Graphic design makes your message visible to the world.
Graphic design is art with an agenda. It is a tool used to solve a problem, by communicating a message, raising awareness and/or inciting an action. At Flux, we create meaningful graphic design solutions to tell our clients’ stories. We thrive on developing community-minded designs that surprise, delight and make people think. Whether print or digital, our design solutions are carefully developed with a strategic, thoughtful and coffee-fuelled approach.
Brand design is more than just a logo. Branding encompasses everything to do with the marketing of your company, organisation or entity, and how it is presented to the world: logo design (and how this is used), corporate typefaces, colour palette, photographic style and secondary branding (such as patterns, icons, unique shapes and other decorative elements).
We can help you assess your current brand, and develop a brand strategy, along with any design work necessary. This could be anything from the design of a missing element to tie your existing brand together, development of a strategy alone to give your brand a clear direction, to a full rebrand including naming, website design and all the bells and whistles.
Logo design is the visual design of a unique mark to represent an entity such as a company, institution or organisation. Like a business name, this mark is used to distinguish from market competitors and should be unique, yet appropriate for the particular industry (unless “inappropriateness” is part of the brand strategy!). It is a combination of shapes and typography, used on a wide range of applications to visually represent the entity.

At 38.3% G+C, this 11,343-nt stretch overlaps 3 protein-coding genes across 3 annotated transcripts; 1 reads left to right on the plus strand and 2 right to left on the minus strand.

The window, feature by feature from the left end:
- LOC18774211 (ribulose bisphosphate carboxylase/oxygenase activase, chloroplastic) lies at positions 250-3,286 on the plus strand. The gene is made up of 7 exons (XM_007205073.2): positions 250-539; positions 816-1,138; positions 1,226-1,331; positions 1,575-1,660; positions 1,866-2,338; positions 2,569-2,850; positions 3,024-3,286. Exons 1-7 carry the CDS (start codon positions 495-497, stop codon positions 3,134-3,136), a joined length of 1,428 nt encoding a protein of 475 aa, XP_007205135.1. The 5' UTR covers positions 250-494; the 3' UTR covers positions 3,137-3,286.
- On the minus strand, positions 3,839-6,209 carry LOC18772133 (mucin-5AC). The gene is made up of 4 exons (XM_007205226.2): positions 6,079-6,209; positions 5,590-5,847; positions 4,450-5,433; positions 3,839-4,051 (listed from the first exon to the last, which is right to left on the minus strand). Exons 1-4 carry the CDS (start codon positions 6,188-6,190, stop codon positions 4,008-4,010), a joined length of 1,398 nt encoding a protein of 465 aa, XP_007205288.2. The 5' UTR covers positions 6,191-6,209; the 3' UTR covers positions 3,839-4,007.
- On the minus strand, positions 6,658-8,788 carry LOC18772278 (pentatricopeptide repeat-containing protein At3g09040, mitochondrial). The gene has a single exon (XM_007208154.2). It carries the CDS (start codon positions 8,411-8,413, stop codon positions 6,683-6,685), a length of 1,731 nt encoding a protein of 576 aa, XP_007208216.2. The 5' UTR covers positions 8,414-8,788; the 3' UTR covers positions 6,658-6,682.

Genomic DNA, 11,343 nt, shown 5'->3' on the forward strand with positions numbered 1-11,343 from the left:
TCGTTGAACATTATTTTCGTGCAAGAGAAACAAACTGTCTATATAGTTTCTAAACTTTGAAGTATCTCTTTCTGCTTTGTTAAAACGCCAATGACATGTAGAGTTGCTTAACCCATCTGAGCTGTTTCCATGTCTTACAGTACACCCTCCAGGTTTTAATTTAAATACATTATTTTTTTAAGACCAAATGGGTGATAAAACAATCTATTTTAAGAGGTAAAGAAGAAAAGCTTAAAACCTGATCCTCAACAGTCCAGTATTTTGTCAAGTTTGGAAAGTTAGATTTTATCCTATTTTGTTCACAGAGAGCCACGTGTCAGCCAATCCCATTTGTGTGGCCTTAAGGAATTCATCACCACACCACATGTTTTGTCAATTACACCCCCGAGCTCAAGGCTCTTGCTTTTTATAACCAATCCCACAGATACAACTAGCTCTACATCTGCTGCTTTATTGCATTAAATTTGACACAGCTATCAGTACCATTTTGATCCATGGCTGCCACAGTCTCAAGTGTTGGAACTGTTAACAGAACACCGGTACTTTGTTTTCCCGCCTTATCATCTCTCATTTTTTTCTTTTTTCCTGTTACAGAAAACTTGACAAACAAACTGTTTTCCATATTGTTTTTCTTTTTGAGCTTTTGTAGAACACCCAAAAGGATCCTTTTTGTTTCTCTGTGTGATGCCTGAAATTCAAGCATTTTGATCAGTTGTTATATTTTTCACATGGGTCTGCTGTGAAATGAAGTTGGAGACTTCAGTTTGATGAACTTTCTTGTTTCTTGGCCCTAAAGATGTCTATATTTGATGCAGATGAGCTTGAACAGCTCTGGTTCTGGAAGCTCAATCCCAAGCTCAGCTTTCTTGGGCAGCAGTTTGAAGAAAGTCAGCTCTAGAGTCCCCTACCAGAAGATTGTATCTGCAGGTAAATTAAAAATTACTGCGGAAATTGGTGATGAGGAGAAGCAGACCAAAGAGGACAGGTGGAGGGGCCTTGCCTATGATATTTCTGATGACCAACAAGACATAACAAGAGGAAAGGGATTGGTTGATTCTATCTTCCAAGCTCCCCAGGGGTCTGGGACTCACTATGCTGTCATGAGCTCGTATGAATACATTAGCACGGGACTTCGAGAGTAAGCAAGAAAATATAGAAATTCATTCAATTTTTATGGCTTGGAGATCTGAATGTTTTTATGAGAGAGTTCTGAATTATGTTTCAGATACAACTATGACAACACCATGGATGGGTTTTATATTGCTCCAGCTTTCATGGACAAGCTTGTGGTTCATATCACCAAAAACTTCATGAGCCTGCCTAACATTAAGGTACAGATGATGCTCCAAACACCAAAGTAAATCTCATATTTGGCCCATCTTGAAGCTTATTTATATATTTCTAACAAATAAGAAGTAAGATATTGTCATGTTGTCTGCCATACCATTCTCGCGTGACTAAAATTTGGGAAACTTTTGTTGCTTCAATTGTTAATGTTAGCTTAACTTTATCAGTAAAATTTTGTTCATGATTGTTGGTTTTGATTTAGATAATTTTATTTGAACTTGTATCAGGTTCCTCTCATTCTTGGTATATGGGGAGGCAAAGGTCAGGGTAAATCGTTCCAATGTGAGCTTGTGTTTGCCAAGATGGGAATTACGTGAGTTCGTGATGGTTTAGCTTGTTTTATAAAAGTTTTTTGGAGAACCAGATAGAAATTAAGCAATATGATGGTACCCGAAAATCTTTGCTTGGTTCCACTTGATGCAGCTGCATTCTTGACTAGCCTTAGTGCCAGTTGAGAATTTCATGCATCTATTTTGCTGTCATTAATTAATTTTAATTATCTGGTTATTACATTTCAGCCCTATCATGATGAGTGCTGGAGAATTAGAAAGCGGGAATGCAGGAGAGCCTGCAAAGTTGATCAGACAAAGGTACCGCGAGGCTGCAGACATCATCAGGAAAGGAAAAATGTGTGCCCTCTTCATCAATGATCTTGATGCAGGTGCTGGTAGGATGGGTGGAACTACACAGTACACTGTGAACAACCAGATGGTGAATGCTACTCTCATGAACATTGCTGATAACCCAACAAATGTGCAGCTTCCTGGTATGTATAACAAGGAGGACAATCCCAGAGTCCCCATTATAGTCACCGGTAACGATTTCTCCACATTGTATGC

We love creating unique logos that communicate even more unique stories. Our aim is to create a mark that hits the nail on the head so hard that it somehow feels as though it was always your logo, even when you’re only seeing it for the first time.
Packaging design is the design of packaging and labels for products such as food and beverages, cosmetics and toiletries, household products, industrial parts – really, anything in a box, bottle, jar, tin, tube, cup, bag or vessel of any kind. The difference with designing for packaging (as opposed to print or digital) is that packaging takes a 3D form. The final product is a physical shape that will be viewed from multiple sides, and function in a specific way.
You might have thought about the shelf-life of your product, but have you considered the shelf-life of your package design? You’ve shed blood, sweat and tears to develop an amazing product, but does your packaging send the right message at first glance? Thoughtfully, well designed packaging gets a great product into the hands and homes of ideal consumers.
Print design is well and truly alive, and while it may have taken a downturn in recent years, it’s not going away any time soon. It is an accessible, low-cost medium that is still very effective. By recommending paper stock made from recycled content, post-consumer waste or sustainable forests, we can print flyers, brochures, business cards, booklets, publications, magazines and annual reports and still sleep at night!